Whether you use a bound galley or an ARC is entirely up to you. What is important is to make the publication easy for the reviewers to use. It is extremely important that all the information listed below is included and placed in specific areas. Remember, you are competing with 200,000 other book titles annually needing reviews. Reviewers are busy people—if they don’t have the information they need readily available to them, your book will be rejected or ignored. They will not take the time to “hunt down” the information. Another important reason why all information should be on a bound galley or ARC is that the publication copy will end up separated from the media kit or supporting documents, such as the sell sheet or press release.

Here are some guidelines and definitions for preparing a Bound Galley or Advance Review Copy.

Bound Galley

A bound galley looks like and is the same size as the final book but has a plain cover. The cover may be white or colored. If you are using a colored cover, be sure the black printing is easy to see on it. (Red or dark colors are not a good idea. Use white, yellow, buff, light blue). The cover doesn’t indicate what the final book will look like and will still need several passes of editing. It is created at least 6 months prior to publication date. Bound galleys are sent to pre-publication reviewers.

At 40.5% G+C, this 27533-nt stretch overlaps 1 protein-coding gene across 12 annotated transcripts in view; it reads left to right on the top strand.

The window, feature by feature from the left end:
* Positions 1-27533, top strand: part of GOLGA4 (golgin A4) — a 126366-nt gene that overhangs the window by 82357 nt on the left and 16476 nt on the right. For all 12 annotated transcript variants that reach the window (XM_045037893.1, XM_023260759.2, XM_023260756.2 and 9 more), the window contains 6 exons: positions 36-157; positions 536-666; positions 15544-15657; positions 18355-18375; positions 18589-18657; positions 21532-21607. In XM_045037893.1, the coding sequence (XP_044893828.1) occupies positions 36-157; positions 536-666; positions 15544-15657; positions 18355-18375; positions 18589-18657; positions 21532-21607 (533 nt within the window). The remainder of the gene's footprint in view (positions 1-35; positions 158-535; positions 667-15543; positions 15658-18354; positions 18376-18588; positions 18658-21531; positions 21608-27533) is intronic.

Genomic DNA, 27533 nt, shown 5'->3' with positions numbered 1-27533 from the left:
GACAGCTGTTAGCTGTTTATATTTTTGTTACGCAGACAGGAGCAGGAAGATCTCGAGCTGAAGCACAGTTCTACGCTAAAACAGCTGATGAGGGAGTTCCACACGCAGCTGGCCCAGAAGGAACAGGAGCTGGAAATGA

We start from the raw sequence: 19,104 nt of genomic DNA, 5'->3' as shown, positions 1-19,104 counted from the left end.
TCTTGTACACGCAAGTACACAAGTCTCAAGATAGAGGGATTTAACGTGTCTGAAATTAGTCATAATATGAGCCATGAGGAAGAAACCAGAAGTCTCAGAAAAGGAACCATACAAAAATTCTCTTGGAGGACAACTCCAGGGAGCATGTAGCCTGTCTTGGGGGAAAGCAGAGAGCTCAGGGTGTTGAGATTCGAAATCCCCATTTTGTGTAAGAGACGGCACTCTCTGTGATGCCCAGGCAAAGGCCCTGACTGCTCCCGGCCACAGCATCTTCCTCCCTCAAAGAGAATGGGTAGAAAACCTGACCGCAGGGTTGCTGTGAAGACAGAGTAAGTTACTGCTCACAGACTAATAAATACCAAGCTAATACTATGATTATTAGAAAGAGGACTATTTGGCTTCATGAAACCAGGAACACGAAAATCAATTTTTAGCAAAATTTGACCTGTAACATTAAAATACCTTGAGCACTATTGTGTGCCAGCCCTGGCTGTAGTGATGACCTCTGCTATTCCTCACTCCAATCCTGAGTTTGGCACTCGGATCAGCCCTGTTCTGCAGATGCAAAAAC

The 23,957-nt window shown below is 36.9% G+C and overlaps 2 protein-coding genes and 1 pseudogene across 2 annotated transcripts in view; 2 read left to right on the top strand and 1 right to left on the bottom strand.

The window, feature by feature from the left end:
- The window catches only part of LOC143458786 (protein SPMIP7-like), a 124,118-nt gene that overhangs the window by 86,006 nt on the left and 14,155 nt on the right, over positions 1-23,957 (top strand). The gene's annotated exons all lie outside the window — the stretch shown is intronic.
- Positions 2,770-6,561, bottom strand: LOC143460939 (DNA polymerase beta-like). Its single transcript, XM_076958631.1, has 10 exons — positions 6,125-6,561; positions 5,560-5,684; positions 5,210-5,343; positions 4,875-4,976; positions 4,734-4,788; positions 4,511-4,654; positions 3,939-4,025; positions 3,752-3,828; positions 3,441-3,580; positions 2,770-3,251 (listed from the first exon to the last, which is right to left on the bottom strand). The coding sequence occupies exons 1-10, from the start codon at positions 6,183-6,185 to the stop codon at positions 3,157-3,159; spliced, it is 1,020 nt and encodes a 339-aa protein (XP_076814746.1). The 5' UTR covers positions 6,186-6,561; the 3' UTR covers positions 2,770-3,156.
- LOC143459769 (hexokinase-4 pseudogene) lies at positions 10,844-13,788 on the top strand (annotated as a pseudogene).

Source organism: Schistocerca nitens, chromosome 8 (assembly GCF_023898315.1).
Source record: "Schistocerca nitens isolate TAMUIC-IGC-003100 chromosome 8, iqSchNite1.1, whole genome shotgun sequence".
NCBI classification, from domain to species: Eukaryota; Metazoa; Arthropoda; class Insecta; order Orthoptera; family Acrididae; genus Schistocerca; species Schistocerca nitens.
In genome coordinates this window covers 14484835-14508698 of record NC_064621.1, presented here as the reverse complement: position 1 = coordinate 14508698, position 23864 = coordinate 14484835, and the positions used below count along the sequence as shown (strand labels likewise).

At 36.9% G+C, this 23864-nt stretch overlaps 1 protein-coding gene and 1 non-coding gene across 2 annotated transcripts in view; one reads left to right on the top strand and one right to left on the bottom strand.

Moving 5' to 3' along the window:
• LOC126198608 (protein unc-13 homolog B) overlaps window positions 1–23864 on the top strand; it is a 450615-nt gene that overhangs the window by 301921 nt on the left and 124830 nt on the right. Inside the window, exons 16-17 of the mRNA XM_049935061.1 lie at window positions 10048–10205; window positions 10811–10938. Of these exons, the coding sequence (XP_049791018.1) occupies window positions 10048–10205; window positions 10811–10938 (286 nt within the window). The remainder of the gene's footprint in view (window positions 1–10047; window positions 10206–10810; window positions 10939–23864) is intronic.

The front cover should have:

  • Name of book
  • Author name
  • Category (e.g. Fiction—Mystery; Nonfiction—Memoir)
  • Size specifications (e.g. Trade paperback 6 x 9, # pages)